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Electronic privacy group continues legal challenge to TSA scanning

EPCI's Marc Rotenberg

The Electronic Privacy Information Center (EPIC) wants a federal appeals court to take another look at a legal challenge to the TSA’s use of electronic body scans because an earlier court ruling was flawed.

EPIC has said TSA’s body scans aren’t effective and violate the privacy rights of passengers. A ruling by the U.S. appeals court in Washington, DC, in July only partially upheld the group’s constitutional challenge to the scans. That decision found that the TSA’s “Advanced Imaging Technology” (AIT) scanners could detect “liquids and powders.” EPIC said the scanners don’t detect those substances. The group also said the court ruled that Transportation Security Officers are engaged in “law enforcement activity” even though TSA is not a law enforcement agency. The ruling also held that the agency’s deployment of AIT technology for primary screening in U.S. airports does not violate the Fourth Amendment or the Video Voyeurism Prevention Act. EPIC contends it does both.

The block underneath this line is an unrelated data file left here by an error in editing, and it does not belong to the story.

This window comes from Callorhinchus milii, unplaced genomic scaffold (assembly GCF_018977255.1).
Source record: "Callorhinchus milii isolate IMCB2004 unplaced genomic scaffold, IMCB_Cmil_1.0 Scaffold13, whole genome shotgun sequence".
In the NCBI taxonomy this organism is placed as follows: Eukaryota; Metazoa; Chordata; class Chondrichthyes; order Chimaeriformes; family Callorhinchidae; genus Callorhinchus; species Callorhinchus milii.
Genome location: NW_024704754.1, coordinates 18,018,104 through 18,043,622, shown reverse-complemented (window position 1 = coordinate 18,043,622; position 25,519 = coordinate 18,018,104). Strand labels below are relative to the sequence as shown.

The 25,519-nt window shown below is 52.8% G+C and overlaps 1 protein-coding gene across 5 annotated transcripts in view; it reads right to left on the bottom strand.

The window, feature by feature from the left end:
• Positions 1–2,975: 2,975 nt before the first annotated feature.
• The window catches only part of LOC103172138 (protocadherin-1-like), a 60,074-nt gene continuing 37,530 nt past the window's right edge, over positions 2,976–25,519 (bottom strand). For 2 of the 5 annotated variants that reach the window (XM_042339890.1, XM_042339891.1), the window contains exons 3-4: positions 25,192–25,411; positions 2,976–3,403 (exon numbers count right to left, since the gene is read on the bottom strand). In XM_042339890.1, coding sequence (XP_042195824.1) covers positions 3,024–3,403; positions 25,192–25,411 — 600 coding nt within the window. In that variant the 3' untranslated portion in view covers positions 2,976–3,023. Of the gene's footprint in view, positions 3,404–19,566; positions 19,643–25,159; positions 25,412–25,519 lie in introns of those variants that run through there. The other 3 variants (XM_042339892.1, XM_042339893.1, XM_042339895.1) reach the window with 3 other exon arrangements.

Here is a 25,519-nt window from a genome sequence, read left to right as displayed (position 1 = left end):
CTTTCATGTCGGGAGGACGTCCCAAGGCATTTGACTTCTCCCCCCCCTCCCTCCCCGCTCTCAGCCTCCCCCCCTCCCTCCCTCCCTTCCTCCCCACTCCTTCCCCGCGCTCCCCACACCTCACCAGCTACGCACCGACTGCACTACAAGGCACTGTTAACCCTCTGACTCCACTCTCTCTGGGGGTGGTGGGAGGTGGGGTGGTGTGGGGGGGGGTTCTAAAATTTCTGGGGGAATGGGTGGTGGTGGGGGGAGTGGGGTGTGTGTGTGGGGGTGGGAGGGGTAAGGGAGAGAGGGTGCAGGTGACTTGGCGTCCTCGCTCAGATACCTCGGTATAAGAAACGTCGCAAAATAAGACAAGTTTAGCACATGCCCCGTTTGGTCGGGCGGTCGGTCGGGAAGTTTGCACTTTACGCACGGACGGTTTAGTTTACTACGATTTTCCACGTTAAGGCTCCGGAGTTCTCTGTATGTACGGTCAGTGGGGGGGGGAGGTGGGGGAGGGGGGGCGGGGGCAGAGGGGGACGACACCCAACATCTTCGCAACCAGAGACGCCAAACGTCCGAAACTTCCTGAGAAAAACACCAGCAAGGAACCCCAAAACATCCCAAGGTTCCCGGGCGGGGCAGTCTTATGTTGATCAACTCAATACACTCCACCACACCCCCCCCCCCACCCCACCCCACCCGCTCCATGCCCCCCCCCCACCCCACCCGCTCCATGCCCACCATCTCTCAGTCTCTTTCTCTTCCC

"The court overstated the effectiveness of the body scanner devices and understated the degree of the privacy intrusion to the travelling public," said EPIC President Marc Rotenberg in the Aug. 29 re-hearing petition filed at the United States Court of Appeals in Washington.

EPIC's new petition challenged the court's finding that the devices detect “liquid and powders," which was never established and was not claimed by the government, said the group. EPIC also argued the court wrongly concluded that the TSA is not subject to a federal privacy law that prohibits video voyeurism.

EPIC is pursuing related litigation on the government's deployment of mobile body scanners.

The group said the TSA’s use of body scanners qualifies as a case of “exceptional importance” -- which is a key to getting the July ruling reviewed -- because it affects so many people. “There is no agency practice, subject to the Fourth Amendment, that has in recent memory attracted more public criticism, generated more controversy, or affects a larger number of individuals,” said the group.


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